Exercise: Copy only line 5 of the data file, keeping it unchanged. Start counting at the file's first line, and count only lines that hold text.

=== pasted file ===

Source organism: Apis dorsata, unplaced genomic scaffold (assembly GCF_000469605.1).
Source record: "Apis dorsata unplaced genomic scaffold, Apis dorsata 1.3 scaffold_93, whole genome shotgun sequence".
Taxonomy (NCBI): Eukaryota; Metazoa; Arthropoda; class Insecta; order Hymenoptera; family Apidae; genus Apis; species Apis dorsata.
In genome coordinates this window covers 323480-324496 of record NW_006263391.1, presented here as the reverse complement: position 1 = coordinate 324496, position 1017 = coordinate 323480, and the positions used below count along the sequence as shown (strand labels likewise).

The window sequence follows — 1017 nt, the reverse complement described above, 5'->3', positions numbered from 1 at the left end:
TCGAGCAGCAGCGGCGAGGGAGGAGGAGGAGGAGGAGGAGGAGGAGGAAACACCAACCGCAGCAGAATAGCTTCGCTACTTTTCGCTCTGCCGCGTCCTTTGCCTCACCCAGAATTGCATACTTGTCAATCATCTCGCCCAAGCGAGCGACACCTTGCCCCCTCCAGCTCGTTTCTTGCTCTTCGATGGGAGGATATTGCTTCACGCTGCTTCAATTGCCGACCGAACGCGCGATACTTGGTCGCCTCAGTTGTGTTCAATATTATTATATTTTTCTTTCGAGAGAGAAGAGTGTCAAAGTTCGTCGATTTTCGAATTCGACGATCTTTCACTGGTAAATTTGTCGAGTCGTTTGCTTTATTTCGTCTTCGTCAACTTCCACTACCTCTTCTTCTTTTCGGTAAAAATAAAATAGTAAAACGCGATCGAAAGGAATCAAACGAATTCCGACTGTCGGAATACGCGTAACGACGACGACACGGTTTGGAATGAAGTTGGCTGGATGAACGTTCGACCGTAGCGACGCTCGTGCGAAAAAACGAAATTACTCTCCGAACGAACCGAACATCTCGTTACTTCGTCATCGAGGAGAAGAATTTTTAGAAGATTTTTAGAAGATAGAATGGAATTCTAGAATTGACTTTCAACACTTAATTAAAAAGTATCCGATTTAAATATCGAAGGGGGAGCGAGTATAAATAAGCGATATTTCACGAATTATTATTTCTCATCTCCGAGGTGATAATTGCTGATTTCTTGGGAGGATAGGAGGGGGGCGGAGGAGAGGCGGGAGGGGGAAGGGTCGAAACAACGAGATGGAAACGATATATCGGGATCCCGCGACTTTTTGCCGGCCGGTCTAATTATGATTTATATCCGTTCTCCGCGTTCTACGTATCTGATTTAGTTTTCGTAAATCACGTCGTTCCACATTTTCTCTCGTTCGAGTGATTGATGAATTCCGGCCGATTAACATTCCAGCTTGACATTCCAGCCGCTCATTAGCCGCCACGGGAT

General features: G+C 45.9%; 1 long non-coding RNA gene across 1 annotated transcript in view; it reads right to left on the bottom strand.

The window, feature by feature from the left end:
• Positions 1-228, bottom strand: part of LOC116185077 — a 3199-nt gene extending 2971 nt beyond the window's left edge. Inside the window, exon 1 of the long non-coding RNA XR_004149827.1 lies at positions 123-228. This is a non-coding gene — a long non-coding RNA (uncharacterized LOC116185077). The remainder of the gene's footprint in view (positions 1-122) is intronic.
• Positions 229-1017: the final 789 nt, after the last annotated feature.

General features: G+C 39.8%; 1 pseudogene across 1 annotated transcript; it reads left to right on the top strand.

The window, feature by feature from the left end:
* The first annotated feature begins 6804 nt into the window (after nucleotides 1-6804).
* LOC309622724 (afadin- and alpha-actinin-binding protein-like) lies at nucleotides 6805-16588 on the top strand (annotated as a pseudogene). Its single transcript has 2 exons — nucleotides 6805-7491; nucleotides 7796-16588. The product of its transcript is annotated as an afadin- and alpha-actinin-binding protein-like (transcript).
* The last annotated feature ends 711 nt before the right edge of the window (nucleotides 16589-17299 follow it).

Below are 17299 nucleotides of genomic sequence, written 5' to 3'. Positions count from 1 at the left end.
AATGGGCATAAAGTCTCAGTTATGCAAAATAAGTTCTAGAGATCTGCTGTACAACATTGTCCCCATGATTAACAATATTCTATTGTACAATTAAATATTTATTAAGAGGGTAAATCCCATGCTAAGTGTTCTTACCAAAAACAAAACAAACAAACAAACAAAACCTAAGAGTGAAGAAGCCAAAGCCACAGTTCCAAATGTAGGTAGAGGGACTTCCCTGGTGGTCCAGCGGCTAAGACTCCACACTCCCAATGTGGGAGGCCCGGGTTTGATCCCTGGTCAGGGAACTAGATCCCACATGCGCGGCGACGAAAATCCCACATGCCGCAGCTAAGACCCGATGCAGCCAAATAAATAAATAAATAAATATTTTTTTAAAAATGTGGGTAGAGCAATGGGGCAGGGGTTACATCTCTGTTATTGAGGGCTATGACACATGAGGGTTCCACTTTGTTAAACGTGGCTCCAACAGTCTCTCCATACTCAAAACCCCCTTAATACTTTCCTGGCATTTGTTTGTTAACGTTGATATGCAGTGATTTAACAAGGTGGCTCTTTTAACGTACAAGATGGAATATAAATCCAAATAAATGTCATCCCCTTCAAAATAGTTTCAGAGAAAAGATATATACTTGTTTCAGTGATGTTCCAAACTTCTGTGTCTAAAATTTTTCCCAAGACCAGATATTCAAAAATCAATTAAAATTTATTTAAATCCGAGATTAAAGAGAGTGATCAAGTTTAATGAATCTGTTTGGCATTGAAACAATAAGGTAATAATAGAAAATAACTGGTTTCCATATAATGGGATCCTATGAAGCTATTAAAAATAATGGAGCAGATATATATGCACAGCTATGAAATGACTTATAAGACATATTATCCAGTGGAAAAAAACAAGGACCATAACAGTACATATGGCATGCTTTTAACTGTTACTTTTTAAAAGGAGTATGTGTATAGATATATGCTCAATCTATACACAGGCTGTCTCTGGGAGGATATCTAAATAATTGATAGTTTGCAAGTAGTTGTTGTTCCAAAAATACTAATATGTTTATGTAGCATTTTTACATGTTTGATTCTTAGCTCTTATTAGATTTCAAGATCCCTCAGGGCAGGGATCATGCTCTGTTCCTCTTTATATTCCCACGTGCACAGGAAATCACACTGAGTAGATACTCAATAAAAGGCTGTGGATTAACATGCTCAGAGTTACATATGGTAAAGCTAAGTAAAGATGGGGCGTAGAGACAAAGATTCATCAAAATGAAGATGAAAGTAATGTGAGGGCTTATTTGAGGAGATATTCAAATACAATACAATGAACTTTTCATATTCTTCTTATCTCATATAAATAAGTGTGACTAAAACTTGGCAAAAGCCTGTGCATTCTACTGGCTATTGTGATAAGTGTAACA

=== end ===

The window sequence follows — 1017 nt, the reverse complement described above, 5'->3', positions numbered from 1 at the left end: